Why Have Paperback Books Become Larger?

I’ve always loved my shelves of paperback novels; all the books were of similar size and sat in neat, orderly rows. Over the last few years, though, things changed. At one point, every thriller I bought seemed to be a different size to the previous one and the shelves became a mess, so in this month’s blog, we dig into what’s happening.

When Paperbacks Were Invented

Mass market paperbacks were born in 1935 when Allen Lane launched the Penguin brand and published the first “commuter friendly” books. His aim was to produce books of quality literature at low prices and to sell them at train stations alongside the newspapers, magazines, and cigarettes. The cover price was set at six pence, and 1 million paperbacks were sold in the first ten months, including novels from Christie and Hemingway. The covers were colour coded – orange for fiction, green for crime, and blue for biography. Lane wanted a consistent size and layout for the books, and Penguin settled on 4⅜” x 7⅛” (111 mm x 181 mm). It used an approximation of the “golden ratio” of 1.618 to set the relationship between height and width so that the cover would look pleasing, while also maximising the number of pages that could be obtained from paper of the size used by the printing presses of the day.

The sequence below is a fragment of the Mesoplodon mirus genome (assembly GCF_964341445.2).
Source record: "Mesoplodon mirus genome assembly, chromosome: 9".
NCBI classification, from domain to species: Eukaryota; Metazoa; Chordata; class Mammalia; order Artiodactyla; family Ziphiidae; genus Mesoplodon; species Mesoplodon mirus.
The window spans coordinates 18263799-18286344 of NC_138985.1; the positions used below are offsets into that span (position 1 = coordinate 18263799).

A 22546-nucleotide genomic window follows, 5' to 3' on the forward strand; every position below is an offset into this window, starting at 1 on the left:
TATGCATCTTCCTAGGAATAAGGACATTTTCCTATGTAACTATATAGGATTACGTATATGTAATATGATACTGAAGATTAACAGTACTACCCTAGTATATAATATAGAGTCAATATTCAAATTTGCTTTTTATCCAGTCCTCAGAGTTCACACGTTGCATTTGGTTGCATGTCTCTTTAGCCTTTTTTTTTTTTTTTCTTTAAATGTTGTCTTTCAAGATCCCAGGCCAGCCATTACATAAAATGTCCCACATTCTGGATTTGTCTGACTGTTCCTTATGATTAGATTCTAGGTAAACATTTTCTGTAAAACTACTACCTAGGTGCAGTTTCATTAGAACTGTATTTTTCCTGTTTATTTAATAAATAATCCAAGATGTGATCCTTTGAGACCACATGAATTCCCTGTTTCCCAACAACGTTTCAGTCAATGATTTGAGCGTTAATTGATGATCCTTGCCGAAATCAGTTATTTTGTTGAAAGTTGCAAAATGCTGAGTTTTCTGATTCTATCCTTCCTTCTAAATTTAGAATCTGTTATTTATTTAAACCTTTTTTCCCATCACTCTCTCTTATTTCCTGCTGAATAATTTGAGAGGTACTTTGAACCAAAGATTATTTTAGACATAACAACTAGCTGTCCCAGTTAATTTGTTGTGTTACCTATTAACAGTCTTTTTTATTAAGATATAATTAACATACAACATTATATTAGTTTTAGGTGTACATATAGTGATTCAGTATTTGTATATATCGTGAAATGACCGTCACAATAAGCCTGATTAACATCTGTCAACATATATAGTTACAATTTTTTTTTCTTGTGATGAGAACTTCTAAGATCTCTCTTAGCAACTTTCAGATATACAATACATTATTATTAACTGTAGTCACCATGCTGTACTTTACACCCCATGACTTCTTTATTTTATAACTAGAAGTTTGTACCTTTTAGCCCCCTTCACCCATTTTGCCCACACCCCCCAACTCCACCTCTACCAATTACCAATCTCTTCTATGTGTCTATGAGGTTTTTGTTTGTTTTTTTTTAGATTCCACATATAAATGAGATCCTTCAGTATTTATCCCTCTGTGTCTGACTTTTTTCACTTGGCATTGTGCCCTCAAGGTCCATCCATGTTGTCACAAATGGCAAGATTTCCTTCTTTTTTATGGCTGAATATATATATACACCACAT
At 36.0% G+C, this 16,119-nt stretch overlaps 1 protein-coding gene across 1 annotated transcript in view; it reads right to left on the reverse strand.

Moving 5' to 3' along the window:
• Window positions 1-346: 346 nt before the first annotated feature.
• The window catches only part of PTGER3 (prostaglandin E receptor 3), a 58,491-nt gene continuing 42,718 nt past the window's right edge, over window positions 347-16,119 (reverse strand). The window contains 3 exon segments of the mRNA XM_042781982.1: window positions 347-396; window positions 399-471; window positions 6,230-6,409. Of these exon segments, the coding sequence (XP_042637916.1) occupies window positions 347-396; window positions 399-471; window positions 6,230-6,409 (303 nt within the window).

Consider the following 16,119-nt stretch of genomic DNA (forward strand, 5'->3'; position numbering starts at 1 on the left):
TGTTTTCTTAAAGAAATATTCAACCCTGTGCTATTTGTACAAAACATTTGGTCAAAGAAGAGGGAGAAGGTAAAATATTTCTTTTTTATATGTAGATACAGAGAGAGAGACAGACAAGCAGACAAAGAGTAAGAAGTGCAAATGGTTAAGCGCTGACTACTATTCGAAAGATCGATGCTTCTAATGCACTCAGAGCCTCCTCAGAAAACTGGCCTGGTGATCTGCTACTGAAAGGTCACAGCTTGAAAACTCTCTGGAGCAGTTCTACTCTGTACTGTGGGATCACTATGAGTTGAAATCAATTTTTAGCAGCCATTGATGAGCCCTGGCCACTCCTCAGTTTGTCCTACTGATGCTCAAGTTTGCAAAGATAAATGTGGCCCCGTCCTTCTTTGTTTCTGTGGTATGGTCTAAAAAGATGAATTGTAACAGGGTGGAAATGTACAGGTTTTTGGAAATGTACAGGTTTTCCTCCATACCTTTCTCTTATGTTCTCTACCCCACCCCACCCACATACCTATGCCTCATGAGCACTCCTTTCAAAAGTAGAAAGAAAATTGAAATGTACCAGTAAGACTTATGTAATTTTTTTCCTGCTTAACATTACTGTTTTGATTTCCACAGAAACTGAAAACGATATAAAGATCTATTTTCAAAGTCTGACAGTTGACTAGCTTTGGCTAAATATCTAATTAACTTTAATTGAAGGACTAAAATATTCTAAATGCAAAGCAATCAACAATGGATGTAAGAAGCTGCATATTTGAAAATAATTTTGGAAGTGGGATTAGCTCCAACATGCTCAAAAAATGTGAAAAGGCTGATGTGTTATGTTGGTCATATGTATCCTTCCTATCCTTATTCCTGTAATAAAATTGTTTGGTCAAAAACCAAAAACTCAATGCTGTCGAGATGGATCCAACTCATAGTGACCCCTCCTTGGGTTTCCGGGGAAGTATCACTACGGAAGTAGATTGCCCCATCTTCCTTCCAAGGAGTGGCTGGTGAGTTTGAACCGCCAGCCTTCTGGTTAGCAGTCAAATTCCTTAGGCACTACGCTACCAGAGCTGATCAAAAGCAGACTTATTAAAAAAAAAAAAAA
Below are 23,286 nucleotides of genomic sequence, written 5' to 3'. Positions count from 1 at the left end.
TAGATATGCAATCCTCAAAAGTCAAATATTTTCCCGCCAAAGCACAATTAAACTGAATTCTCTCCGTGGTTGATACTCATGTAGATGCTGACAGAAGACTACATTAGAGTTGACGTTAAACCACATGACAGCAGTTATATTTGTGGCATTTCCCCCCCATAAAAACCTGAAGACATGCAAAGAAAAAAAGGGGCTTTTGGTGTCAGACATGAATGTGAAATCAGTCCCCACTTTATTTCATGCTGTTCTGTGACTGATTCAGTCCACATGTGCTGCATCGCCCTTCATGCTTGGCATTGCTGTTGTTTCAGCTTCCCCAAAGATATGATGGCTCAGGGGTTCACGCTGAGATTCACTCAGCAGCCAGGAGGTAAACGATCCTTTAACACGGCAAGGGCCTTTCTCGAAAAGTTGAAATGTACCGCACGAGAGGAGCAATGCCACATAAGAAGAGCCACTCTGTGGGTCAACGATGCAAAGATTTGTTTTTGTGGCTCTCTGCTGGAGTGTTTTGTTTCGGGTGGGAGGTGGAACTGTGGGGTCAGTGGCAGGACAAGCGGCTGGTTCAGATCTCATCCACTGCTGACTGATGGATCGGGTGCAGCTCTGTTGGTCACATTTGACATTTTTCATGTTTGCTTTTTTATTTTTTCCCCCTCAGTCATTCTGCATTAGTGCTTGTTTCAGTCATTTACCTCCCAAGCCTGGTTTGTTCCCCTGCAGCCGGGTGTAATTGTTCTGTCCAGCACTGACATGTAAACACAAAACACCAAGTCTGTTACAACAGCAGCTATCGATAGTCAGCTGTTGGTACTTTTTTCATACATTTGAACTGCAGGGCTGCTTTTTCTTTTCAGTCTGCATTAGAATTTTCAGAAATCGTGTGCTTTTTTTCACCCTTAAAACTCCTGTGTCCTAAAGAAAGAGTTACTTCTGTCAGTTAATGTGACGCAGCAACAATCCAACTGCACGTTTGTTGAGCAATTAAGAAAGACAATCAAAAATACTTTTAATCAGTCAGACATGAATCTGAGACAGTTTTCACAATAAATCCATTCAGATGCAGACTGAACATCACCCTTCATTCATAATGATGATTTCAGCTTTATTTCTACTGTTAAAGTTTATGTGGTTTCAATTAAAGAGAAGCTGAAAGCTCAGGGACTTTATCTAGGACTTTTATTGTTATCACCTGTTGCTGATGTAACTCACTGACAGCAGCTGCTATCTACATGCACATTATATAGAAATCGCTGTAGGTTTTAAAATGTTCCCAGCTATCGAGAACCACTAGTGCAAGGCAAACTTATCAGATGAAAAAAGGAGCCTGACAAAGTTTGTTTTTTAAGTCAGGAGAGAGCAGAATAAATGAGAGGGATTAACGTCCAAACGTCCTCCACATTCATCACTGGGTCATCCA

The US following in 1939 with the launch of Pocket Books, which started to produce paperbacks that were more squat than Penguin’s, at 4¼” x 6⅞”. Although not definite, the reason for the smaller size was probably that paper size standards in the US were different to the UK’s, so a book needed different proportions to make the most of the US paper it was printed on.

Mass Market Fiction Paperback Trim Size

Photo by Sharon McCutcheon on Pexels.com

In the UK, the height of the standard mass market paperback dropped slightly to 7” (178 mm), and become known as the A-format (UK). The reason for the small reduction is hard to determine but may have been due to the 1943 Book Production War Economy Agreement that was introduced to help with paper rationing by controlling font size and words per page; or it could have been caused by the introduction of rotating carousels in the US to hold paperbacks. Whatever the reason for the change, the A-format was standard for many years. Looking at the books on my “neat” bookshelf, all its books are of that size, published in the seventies and eighties.

Have you recently read a novel from that period? I reread one recently, and it has to be admitted that the font size in those early mass-market paperbacks seems quite small. And that was the cause of a major change in paperback book sizes that took place in 2020. Publishers were concerned by falling sales, and felt it was caused by their main readership getting older and finding it increasingly hard to read the small print. Penguin and Simon & Schuster began a trend for increasing the font, the margin size, and the gaps between lines. The result: larger paperbacks. Simon & Schuster’s chief executive is reported as saying, “We’ve been losing the foundation of our customer base because their eyesight is getting worse and the books are getting harder to read.”